YouTube interweaves an unimaginably large web of videos, from hours of fail compilations, to engrossing rants, to, of course, cats.
But where do Canadian YouTubers fit in, and what does it really mean to be a part of the YouTube world?
Alayna Fender, more commonly known by her screen name, MissFenderr, is a YouTuber based out of Winnipeg who has more than a 100,000 subscribers, averaging hundreds of thousands of views on her videos.
“I started making videos when I was 18-years-old,” Fender says.
She says she got started after binge watching cat videos on YouTube while in high school.
“I was just clicking through the videos that YouTube was suggesting to me, when one of Meekakitty’s vlogs came up. I watched it and that was it, I was hooked on YouTubers and I wanted to be one.”
Fender covers a range of topics using a vlog esthetic. The videos, which are often recorded in her bedroom, range from a cinnamon challenge video that got more than 2-million hits, to a video where her boyfriend cuts her hair, to conversations about positive psychology.
“I get to create online content for a living, and I love it,” Fender says. She values the connections she can make with her followers.
“If I can brighten their day by making a funny video, or help them feel less alone by making a video about my own struggles, that’s all I want.”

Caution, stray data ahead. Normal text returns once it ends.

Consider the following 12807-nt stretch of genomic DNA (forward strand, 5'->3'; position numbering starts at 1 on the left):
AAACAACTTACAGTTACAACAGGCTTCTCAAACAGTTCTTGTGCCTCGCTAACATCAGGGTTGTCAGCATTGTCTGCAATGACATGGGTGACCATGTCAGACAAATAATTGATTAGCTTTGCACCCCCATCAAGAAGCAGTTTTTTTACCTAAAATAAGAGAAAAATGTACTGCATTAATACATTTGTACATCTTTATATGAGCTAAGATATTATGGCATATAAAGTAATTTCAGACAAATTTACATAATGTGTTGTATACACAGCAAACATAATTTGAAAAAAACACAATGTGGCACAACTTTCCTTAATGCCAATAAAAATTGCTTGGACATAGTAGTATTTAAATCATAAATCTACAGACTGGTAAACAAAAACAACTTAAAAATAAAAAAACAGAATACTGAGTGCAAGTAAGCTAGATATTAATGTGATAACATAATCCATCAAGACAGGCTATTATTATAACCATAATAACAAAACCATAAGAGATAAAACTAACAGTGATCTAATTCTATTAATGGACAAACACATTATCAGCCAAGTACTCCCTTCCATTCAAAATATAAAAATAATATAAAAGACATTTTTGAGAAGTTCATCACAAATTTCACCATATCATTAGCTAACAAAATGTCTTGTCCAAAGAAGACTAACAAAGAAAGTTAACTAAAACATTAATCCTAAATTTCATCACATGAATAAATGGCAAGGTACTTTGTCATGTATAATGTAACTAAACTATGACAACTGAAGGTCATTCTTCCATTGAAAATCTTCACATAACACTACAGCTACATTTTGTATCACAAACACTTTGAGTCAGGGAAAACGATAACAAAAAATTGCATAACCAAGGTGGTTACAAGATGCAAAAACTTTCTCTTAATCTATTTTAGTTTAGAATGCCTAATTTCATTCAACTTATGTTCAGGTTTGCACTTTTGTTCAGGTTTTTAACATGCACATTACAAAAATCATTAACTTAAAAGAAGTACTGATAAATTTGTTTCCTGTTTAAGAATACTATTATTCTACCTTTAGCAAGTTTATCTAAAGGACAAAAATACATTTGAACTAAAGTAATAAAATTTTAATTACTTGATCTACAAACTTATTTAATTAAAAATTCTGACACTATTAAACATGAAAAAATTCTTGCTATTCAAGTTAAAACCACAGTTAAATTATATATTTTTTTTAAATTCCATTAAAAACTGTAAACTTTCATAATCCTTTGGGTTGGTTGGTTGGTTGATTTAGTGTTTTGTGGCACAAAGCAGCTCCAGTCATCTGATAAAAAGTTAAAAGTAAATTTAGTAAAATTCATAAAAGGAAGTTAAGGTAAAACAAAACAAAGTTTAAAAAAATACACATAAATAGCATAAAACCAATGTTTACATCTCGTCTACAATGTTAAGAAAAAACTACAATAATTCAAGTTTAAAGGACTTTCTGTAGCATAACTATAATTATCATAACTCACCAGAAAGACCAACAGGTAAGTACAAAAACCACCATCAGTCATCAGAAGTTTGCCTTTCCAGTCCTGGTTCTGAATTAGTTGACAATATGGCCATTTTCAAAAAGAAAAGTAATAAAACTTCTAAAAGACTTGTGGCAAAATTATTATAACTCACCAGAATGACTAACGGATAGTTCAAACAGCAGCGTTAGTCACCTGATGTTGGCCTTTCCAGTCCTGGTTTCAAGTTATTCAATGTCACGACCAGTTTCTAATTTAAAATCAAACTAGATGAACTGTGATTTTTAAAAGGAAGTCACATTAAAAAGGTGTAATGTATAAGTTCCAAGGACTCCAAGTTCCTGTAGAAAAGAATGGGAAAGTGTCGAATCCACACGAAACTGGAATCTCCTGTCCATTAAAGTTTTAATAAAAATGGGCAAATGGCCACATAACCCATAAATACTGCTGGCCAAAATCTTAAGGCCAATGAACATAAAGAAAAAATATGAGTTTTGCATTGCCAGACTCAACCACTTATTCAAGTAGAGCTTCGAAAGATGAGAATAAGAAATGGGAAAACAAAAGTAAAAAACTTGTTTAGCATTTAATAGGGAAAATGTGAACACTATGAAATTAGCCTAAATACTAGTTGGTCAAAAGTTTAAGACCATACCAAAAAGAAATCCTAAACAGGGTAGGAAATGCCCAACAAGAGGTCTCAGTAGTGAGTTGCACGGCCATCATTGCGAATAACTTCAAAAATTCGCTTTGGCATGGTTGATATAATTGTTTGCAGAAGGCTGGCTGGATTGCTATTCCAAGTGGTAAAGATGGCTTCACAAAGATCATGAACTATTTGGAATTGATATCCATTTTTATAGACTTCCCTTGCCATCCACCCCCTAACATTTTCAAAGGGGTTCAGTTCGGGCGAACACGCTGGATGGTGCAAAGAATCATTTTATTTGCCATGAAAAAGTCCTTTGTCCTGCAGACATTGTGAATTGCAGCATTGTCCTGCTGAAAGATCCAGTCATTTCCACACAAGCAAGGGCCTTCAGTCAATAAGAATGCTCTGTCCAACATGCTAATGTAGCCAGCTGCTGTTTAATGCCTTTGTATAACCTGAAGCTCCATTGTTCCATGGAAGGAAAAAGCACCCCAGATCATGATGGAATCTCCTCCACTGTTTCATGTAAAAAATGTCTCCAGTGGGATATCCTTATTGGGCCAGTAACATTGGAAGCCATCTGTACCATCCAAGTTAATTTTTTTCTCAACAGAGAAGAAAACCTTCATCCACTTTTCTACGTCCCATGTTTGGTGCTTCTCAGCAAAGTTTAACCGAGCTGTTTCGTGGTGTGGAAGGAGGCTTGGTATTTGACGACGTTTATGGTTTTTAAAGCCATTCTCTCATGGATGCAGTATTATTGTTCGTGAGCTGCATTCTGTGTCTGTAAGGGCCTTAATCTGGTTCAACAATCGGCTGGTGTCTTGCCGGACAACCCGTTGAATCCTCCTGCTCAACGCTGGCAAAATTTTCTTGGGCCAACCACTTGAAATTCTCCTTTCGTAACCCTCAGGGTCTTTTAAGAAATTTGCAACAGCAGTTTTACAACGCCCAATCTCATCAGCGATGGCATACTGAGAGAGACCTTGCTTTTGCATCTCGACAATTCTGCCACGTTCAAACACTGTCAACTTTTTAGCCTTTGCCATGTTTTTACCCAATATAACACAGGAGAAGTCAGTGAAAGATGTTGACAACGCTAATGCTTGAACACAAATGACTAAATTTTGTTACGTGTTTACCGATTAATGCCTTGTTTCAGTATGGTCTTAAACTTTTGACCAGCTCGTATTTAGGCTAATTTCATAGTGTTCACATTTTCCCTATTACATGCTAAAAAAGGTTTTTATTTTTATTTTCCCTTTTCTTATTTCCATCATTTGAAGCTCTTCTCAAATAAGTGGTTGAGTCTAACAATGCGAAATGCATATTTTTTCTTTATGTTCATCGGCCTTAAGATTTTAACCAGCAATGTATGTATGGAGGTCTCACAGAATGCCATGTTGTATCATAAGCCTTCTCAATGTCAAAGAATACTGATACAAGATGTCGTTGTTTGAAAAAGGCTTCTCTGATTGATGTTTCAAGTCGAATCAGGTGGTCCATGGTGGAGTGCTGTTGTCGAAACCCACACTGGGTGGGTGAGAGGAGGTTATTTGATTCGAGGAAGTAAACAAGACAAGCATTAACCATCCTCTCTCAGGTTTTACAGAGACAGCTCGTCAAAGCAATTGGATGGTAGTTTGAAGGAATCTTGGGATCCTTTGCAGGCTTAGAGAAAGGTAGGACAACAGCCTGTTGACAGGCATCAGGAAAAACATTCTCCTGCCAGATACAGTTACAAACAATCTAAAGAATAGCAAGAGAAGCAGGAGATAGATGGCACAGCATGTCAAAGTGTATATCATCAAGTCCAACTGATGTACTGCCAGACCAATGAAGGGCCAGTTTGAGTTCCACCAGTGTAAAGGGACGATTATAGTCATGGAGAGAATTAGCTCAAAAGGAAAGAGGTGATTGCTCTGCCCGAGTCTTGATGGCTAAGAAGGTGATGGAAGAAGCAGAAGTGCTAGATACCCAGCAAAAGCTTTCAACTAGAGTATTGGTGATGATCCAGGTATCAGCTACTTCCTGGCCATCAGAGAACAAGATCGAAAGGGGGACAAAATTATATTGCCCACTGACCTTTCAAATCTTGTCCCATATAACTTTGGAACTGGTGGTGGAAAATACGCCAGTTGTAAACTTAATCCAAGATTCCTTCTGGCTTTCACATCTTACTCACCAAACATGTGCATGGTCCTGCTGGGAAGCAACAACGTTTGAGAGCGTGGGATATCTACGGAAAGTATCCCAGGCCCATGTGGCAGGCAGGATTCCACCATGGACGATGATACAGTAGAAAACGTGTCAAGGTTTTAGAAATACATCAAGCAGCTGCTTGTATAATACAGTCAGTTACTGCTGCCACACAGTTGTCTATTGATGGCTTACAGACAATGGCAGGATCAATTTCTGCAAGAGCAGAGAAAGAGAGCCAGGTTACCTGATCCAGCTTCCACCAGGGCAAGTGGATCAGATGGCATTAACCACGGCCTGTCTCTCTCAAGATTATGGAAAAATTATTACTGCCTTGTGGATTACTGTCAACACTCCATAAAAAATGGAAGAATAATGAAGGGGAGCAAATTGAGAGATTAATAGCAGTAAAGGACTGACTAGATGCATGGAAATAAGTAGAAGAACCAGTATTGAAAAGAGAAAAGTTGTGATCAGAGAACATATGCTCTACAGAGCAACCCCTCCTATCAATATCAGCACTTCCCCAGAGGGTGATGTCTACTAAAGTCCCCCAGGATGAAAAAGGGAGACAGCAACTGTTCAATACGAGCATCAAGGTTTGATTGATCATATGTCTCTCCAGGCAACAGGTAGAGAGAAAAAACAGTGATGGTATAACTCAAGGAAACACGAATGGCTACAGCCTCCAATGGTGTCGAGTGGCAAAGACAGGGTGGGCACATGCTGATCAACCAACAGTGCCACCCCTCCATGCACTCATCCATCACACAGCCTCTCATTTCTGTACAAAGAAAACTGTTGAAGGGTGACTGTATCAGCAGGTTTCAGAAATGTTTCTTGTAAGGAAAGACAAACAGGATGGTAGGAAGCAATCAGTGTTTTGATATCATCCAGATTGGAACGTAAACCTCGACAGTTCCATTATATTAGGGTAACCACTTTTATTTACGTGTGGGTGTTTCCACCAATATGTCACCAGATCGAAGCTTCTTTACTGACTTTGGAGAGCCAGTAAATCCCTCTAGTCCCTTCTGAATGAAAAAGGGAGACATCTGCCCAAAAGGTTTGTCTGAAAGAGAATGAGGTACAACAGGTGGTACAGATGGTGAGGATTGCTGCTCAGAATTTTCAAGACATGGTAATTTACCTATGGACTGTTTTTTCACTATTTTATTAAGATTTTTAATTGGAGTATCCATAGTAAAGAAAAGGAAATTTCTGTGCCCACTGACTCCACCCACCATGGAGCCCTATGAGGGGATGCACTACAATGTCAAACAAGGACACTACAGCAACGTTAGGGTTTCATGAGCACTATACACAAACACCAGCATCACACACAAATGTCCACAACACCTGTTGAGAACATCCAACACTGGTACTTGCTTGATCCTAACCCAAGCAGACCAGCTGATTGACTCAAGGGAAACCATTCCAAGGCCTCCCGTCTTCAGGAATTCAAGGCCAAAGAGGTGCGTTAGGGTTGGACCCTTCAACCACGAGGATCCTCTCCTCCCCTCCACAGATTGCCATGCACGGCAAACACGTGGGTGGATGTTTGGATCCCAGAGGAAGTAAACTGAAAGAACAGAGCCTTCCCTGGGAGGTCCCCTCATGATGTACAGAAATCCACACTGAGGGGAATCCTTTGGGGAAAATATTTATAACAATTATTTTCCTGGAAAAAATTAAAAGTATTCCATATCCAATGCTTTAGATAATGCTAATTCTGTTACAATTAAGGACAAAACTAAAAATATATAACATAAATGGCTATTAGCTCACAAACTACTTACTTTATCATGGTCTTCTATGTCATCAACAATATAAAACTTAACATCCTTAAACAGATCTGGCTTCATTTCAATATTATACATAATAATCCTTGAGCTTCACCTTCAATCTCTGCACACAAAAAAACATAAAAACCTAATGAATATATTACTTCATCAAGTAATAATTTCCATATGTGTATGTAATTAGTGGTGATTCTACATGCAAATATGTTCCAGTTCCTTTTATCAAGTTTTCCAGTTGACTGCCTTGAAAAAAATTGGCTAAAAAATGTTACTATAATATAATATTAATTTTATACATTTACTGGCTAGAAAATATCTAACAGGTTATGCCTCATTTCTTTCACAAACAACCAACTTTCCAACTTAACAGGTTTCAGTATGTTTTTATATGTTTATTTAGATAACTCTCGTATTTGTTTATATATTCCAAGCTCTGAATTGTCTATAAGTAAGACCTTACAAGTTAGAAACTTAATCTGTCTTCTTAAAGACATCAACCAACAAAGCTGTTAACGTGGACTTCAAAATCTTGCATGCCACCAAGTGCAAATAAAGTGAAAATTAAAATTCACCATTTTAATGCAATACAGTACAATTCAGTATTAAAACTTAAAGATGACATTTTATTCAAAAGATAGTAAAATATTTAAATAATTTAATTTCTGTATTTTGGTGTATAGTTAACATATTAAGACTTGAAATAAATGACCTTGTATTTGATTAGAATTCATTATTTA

Fender says YouTube is unlike any community she’s been part of before. She’s met some of her best friends on the site and at conventions like VidCon and Buffer Festival, Canada’s own YouTube festival.
Will Power is a YouTuber based out of Ottawa whose channel revolves mostly around wrestling and comedy.
He says being from Canada can be a bit lonely at times, but agrees that the site is a powerful tool in connecting people.
“I feel alienated in way, being from Canada, because most of the people I watch are from the US or Europe,” Power says. “There are a select few Canadian YouTubers who are well known and loved in YouTube, so I definitely feel like there’s a growing Canadian YouTube scene.”
Fender says the YouTube scene in Canada is very much present on the site, just not much from Winnipeg.
“People at conventions generally don’t know what Winnipeg is,” Fender says. “I have to explain that I’m from Canada and that Winnipeg is right in the middle. Most people expect that you’ll move to either Toronto or L.A. eventually.”
No matter where they are based, Fender and Power agree that the best part of being on the site as creators is connecting with fans.
“It feels humbling to know that millions of people have watched my videos and have either been entertained, challenged or inspired by them,” Power says.
Fender especially appreciates that YouTube is for everyone.
“It’s a space where each and every person can find a community where they feel that they are understood, that they belong,” Fender says. “YouTube is about being a part of one another’s lives, wherever they’re from, and that’s what I love most about it.”